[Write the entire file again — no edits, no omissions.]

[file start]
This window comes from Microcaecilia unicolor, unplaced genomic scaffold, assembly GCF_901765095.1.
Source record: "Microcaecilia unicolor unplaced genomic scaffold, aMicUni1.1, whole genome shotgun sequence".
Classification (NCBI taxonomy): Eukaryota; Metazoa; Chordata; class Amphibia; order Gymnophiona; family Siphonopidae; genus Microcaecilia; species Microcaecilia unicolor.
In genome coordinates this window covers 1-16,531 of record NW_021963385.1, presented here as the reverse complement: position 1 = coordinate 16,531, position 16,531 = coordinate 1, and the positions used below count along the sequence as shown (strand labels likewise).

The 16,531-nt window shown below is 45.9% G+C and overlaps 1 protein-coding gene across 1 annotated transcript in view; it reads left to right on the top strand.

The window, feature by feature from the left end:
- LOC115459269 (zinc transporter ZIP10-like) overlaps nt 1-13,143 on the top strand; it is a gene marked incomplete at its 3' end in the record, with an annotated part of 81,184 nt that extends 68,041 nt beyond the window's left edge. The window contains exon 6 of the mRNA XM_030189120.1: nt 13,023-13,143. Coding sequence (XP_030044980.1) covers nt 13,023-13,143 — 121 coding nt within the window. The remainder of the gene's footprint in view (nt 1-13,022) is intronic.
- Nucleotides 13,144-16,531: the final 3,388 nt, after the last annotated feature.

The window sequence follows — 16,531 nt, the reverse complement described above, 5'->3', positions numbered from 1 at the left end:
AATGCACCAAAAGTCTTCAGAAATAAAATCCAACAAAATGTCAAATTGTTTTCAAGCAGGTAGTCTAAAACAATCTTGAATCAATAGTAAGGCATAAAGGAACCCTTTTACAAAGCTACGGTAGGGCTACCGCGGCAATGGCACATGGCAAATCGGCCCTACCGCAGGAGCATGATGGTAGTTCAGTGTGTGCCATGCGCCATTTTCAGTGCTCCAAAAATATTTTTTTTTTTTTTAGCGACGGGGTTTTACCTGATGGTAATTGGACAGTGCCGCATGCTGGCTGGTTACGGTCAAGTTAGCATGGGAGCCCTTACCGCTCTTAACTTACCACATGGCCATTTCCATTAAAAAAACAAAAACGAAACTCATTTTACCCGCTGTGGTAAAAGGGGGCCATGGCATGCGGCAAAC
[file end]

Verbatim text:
This window comes from Microcaecilia unicolor, unplaced genomic scaffold, assembly GCF_901765095.1.
Source record: "Microcaecilia unicolor unplaced genomic scaffold, aMicUni1.1, whole genome shotgun sequence".
Classification (NCBI taxonomy): Eukaryota; Metazoa; Chordata; class Amphibia; order Gymnophiona; family Siphonopidae; genus Microcaecilia; species Microcaecilia unicolor.
In genome coordinates this window covers 1-16,531 of record NW_021963385.1, presented here as the reverse complement: position 1 = coordinate 16,531, position 16,531 = coordinate 1, and the positions used below count along the sequence as shown (strand labels likewise).

The 16,531-nt window shown below is 45.9% G+C and overlaps 1 protein-coding gene across 1 annotated transcript in view; it reads left to right on the top strand.

The window, feature by feature from the left end:
- LOC115459269 (zinc transporter ZIP10-like) overlaps nt 1-13,143 on the top strand; it is a gene marked incomplete at its 3' end in the record, with an annotated part of 81,184 nt that extends 68,041 nt beyond the window's left edge. The window contains exon 6 of the mRNA XM_030189120.1: nt 13,023-13,143. Coding sequence (XP_030044980.1) covers nt 13,023-13,143 — 121 coding nt within the window. The remainder of the gene's footprint in view (nt 1-13,022) is intronic.
- Nucleotides 13,144-16,531: the final 3,388 nt, after the last annotated feature.

The window sequence follows — 16,531 nt, the reverse complement described above, 5'->3', positions numbered from 1 at the left end:
AATGCACCAAAAGTCTTCAGAAATAAAATCCAACAAAATGTCAAATTGTTTTCAAGCAGGTAGTCTAAAACAATCTTGAATCAATAGTAAGGCATAAAGGAACCCTTTTACAAAGCTACGGTAGGGCTACCGCGGCAATGGCACATGGCAAATCGGCCCTACCGCAGGAGCATGATGGTAGTTCAGTGTGTGCCATGCGCCATTTTCAGTGCTCCAAAAATATTTTTTTTTTTTTTAGCGACGGGGTTTTACCTGATGGTAATTGGACAGTGCCGCATGCTGGCTGGTTACGGTCAAGTTAGCATGGGAGCCCTTACCGCTCTTAACTTACCACATGGCCATTTCCATTAAAAAAACAAAAACGAAACTCATTTTACCCGCTGTGGTAAAAGGGGGCCATGGCATGCGGCAAAC